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LinkedIn! The Good, The Bad & The Ugly

Photograph of the blog post author, Jon Skinner

Jon Skinner


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Firstly, let me say that LinkedIn is good & has many benefits; this isn’t a rant. I do want to highlight the issues many people in the Music Industry face whilst using LinkedIn and common things I hear all the time.

The Good

LinkedIn first and foremost, is a good resource for advice; there are some really good groups and amongst the self promotion posts, which you will get anywhere online, there is some very good advice from some top business professionals.

Building connections in any business is fundamental; none more so in the music industry. They provide a good vehicle to connect to people within your industry & it is free after all.  First impressions are very important, especially if you’re selling a service or a product or yourself for that matter. With LinkedIn you have a very easy way of presenting yourself as a business professional, which is then supported by your own personal website & the way you communicate.

Don’t make the mistake that it doesn’t matter what your profile looks like, it is important, like any brand, you have to be consistency, so invest a little bit of time with your profile, and do have a decent profile image, if you don’t, anyone viewing your profile, will probably get the impression, you couldn’t be bothered, well if that’s the impression you want to give, fine, but think about it, if you’re going to have an account, use it to your advantage.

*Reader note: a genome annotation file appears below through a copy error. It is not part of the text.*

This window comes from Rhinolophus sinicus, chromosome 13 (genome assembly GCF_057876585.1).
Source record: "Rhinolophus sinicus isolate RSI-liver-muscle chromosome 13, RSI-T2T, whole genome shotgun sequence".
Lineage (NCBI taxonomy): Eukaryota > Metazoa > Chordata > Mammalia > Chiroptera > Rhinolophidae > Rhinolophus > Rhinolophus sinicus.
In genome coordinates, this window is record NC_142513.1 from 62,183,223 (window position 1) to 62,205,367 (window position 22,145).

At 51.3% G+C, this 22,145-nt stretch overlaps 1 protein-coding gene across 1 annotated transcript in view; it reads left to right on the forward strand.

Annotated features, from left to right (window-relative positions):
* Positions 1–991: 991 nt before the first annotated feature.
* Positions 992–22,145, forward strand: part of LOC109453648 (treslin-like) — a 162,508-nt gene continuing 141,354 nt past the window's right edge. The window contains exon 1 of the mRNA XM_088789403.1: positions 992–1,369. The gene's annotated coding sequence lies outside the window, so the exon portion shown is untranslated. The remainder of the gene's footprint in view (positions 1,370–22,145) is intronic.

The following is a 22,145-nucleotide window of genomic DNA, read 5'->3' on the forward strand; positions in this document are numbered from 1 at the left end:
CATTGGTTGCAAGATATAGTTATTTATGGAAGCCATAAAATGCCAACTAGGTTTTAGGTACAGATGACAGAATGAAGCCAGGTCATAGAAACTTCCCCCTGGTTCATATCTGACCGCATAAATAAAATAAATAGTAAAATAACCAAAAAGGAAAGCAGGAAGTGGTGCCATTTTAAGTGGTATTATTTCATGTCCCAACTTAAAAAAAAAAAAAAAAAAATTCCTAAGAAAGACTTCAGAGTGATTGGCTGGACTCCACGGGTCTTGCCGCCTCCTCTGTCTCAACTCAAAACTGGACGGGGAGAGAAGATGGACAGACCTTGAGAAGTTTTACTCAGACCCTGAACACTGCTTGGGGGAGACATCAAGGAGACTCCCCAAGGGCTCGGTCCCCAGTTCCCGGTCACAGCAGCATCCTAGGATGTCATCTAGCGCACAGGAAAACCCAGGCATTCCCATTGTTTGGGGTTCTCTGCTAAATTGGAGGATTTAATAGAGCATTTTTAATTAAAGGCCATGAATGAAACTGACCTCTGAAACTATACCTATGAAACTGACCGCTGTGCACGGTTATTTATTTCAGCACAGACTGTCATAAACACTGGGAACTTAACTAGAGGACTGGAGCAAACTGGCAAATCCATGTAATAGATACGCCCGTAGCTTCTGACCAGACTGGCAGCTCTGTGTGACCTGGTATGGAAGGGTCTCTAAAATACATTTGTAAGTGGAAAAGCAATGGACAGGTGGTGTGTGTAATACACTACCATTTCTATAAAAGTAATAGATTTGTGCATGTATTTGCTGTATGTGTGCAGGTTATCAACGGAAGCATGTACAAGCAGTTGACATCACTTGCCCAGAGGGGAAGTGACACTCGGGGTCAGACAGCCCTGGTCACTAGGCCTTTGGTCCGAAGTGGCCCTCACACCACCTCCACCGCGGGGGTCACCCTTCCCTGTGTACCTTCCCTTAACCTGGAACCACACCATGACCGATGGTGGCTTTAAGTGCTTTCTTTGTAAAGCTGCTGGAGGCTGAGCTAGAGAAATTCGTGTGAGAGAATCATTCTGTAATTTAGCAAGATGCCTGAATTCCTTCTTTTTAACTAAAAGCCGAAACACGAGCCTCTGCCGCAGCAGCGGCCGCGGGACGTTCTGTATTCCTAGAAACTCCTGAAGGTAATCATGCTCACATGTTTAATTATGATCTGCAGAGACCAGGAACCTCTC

In summary, I personally think LinkedIn is good, however the advertising to far too expensive, especially for SME’s, which in mind LinkedIn have got it totally wrong with their business model.

The Bad

The following issues may be familiar to you as they are with me and so many people I talk to.

Making connections – Obviously this is a good thing; however connections in the main, are made with no real reason, purpose or driven by an end goal. Ok so you connect to someone, maybe an A&R person at a label and you email them your music to see about a license etc and it normally ends there. Why? Because, in the whole what you are doing isn’t very targeted & being honest A&R people like to be the one who do the finding, not the other way round.

If you are connecting with someone specifically to work with them, ok, that’s fine, but what if you have just produced or written a new song and you need to connect to a singer or a musician outside your network? During a Project & recording process you need to work with several people, of course not all the time, but working with others is inspiring & co-writing is very rewarding. With LinkedIn, this is where it gets rather tricky. LinkedIn is best designed for sales people in the whole to connect and convert people into customers, simple, but they won’t admit this, I very much doubt.

When it comes to Music & Projects, LinkedIn just doesn’t work.

1. You can’t review people’s music, without having to jump through various hoops & links to other websites, which is very time consuming & a pain in the backside.

2. There’s no way of posting up a Project and defining your need. Yes, you can pop something up on a Group, but it generally doesn’t work, it’s the same process as popping something on a forum or an advert in gumtree, it’s too hit and miss. There’s no way of filtering & targeting you to the right person for your project & group posting rely on others to keep checking them for themselves, rather than receiving a direct notification that’s targeted at your skill set.

3. There’s no functionality to help you, even if you do find someone to work with, you have to use third party websites to transfer and share project files & audio. All very long winded and lacks any great security or protection.